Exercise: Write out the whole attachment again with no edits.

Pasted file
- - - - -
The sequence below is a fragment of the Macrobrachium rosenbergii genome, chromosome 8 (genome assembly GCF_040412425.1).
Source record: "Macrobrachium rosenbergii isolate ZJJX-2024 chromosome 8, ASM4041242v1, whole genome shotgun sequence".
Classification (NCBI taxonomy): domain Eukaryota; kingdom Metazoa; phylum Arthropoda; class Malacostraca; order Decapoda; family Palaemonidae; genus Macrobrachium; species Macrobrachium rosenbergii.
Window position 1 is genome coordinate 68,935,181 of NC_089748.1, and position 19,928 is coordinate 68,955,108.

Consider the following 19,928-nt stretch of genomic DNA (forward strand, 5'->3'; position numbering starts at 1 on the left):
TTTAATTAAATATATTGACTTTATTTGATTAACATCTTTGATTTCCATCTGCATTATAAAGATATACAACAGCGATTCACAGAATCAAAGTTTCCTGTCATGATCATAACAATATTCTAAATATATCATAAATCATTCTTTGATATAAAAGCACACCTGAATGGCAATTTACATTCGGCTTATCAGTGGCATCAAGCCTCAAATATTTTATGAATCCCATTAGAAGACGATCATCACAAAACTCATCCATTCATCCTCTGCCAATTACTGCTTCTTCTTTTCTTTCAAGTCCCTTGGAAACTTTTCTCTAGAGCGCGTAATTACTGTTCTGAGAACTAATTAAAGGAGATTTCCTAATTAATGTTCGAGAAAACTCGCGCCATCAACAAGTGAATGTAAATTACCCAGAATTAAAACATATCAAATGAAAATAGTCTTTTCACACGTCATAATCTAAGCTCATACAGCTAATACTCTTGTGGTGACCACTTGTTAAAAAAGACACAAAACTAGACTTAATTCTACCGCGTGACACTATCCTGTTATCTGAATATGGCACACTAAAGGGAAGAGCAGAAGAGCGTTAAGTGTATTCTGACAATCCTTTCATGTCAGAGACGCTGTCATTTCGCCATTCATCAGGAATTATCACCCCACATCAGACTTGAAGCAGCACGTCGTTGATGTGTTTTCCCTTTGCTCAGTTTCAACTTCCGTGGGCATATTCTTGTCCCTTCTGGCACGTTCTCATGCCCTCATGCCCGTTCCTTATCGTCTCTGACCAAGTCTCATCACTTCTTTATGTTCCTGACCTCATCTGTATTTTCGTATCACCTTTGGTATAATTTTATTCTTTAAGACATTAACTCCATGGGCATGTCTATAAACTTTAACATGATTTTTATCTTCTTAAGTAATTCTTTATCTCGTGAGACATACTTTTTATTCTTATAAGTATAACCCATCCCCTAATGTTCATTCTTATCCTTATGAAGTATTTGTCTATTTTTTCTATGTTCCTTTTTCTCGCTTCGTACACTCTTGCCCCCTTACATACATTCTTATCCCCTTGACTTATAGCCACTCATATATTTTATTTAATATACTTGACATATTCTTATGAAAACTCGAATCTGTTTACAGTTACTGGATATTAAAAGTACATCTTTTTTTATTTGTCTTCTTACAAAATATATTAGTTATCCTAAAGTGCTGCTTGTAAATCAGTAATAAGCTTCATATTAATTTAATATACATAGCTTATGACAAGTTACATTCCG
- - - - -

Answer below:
The sequence below is a fragment of the Macrobrachium rosenbergii genome, chromosome 8 (genome assembly GCF_040412425.1).
Source record: "Macrobrachium rosenbergii isolate ZJJX-2024 chromosome 8, ASM4041242v1, whole genome shotgun sequence".
Classification (NCBI taxonomy): domain Eukaryota; kingdom Metazoa; phylum Arthropoda; class Malacostraca; order Decapoda; family Palaemonidae; genus Macrobrachium; species Macrobrachium rosenbergii.
Window position 1 is genome coordinate 68,935,181 of NC_089748.1, and position 19,928 is coordinate 68,955,108.

Consider the following 19,928-nt stretch of genomic DNA (forward strand, 5'->3'; position numbering starts at 1 on the left):
TTTAATTAAATATATTGACTTTATTTGATTAACATCTTTGATTTCCATCTGCATTATAAAGATATACAACAGCGATTCACAGAATCAAAGTTTCCTGTCATGATCATAACAATATTCTAAATATATCATAAATCATTCTTTGATATAAAAGCACACCTGAATGGCAATTTACATTCGGCTTATCAGTGGCATCAAGCCTCAAATATTTTATGAATCCCATTAGAAGACGATCATCACAAAACTCATCCATTCATCCTCTGCCAATTACTGCTTCTTCTTTTCTTTCAAGTCCCTTGGAAACTTTTCTCTAGAGCGCGTAATTACTGTTCTGAGAACTAATTAAAGGAGATTTCCTAATTAATGTTCGAGAAAACTCGCGCCATCAACAAGTGAATGTAAATTACCCAGAATTAAAACATATCAAATGAAAATAGTCTTTTCACACGTCATAATCTAAGCTCATACAGCTAATACTCTTGTGGTGACCACTTGTTAAAAAAGACACAAAACTAGACTTAATTCTACCGCGTGACACTATCCTGTTATCTGAATATGGCACACTAAAGGGAAGAGCAGAAGAGCGTTAAGTGTATTCTGACAATCCTTTCATGTCAGAGACGCTGTCATTTCGCCATTCATCAGGAATTATCACCCCACATCAGACTTGAAGCAGCACGTCGTTGATGTGTTTTCCCTTTGCTCAGTTTCAACTTCCGTGGGCATATTCTTGTCCCTTCTGGCACGTTCTCATGCCCTCATGCCCGTTCCTTATCGTCTCTGACCAAGTCTCATCACTTCTTTATGTTCCTGACCTCATCTGTATTTTCGTATCACCTTTGGTATAATTTTATTCTTTAAGACATTAACTCCATGGGCATGTCTATAAACTTTAACATGATTTTTATCTTCTTAAGTAATTCTTTATCTCGTGAGACATACTTTTTATTCTTATAAGTATAACCCATCCCCTAATGTTCATTCTTATCCTTATGAAGTATTTGTCTATTTTTTCTATGTTCCTTTTTCTCGCTTCGTACACTCTTGCCCCCTTACATACATTCTTATCCCCTTGACTTATAGCCACTCATATATTTTATTTAATATACTTGACATATTCTTATGAAAACTCGAATCTGTTTACAGTTACTGGATATTAAAAGTACATCTTTTTTTATTTGTCTTCTTACAAAATATATTAGTTATCCTAAAGTGCTGCTTGTAAATCAGTAATAAGCTTCATATTAATTTAATATACATAGCTTATGACAAGTTACATTCCG